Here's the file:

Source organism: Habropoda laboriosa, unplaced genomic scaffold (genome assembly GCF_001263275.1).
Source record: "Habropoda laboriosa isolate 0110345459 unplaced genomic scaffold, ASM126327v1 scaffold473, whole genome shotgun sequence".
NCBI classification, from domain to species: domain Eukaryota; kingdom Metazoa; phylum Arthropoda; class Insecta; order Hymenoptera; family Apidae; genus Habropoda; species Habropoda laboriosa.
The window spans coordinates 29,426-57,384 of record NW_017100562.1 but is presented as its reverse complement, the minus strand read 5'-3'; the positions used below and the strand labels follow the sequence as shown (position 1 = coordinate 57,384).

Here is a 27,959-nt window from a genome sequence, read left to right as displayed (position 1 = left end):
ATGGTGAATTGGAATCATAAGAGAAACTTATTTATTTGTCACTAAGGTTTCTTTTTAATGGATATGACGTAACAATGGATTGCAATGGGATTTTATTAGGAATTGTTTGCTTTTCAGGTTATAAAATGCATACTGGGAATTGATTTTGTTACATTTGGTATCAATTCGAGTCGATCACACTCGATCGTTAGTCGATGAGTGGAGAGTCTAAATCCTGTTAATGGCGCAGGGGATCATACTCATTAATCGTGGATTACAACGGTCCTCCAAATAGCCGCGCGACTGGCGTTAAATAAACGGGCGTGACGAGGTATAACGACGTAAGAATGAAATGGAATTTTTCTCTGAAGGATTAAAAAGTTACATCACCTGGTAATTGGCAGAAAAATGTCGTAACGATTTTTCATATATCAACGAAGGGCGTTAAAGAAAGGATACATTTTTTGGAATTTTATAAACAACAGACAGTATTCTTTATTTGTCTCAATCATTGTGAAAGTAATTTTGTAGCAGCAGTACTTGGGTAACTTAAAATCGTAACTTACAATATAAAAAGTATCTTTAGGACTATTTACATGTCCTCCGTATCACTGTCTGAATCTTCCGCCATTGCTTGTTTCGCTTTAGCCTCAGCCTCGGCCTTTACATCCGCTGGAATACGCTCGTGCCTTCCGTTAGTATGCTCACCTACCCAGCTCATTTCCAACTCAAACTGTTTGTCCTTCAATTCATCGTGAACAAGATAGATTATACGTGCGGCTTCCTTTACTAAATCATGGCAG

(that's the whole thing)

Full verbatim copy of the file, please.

Source organism: Habropoda laboriosa, unplaced genomic scaffold (genome assembly GCF_001263275.1).
Source record: "Habropoda laboriosa isolate 0110345459 unplaced genomic scaffold, ASM126327v1 scaffold473, whole genome shotgun sequence".
NCBI classification, from domain to species: domain Eukaryota; kingdom Metazoa; phylum Arthropoda; class Insecta; order Hymenoptera; family Apidae; genus Habropoda; species Habropoda laboriosa.
The window spans coordinates 29,426-57,384 of record NW_017100562.1 but is presented as its reverse complement, the minus strand read 5'-3'; the positions used below and the strand labels follow the sequence as shown (position 1 = coordinate 57,384).

Here is a 27,959-nt window from a genome sequence, read left to right as displayed (position 1 = left end):
ATGGTGAATTGGAATCATAAGAGAAACTTATTTATTTGTCACTAAGGTTTCTTTTTAATGGATATGACGTAACAATGGATTGCAATGGGATTTTATTAGGAATTGTTTGCTTTTCAGGTTATAAAATGCATACTGGGAATTGATTTTGTTACATTTGGTATCAATTCGAGTCGATCACACTCGATCGTTAGTCGATGAGTGGAGAGTCTAAATCCTGTTAATGGCGCAGGGGATCATACTCATTAATCGTGGATTACAACGGTCCTCCAAATAGCCGCGCGACTGGCGTTAAATAAACGGGCGTGACGAGGTATAACGACGTAAGAATGAAATGGAATTTTTCTCTGAAGGATTAAAAAGTTACATCACCTGGTAATTGGCAGAAAAATGTCGTAACGATTTTTCATATATCAACGAAGGGCGTTAAAGAAAGGATACATTTTTTGGAATTTTATAAACAACAGACAGTATTCTTTATTTGTCTCAATCATTGTGAAAGTAATTTTGTAGCAGCAGTACTTGGGTAACTTAAAATCGTAACTTACAATATAAAAAGTATCTTTAGGACTATTTACATGTCCTCCGTATCACTGTCTGAATCTTCCGCCATTGCTTGTTTCGCTTTAGCCTCAGCCTCGGCCTTTACATCCGCTGGAATACGCTCGTGCCTTCCGTTAGTATGCTCACCTACCCAGCTCATTTCCAACTCAAACTGTTTGTCCTTCAATTCATCGTGAACAAGATAGATTATACGTGCGGCTTCCTTTACTAAATCATGGCAG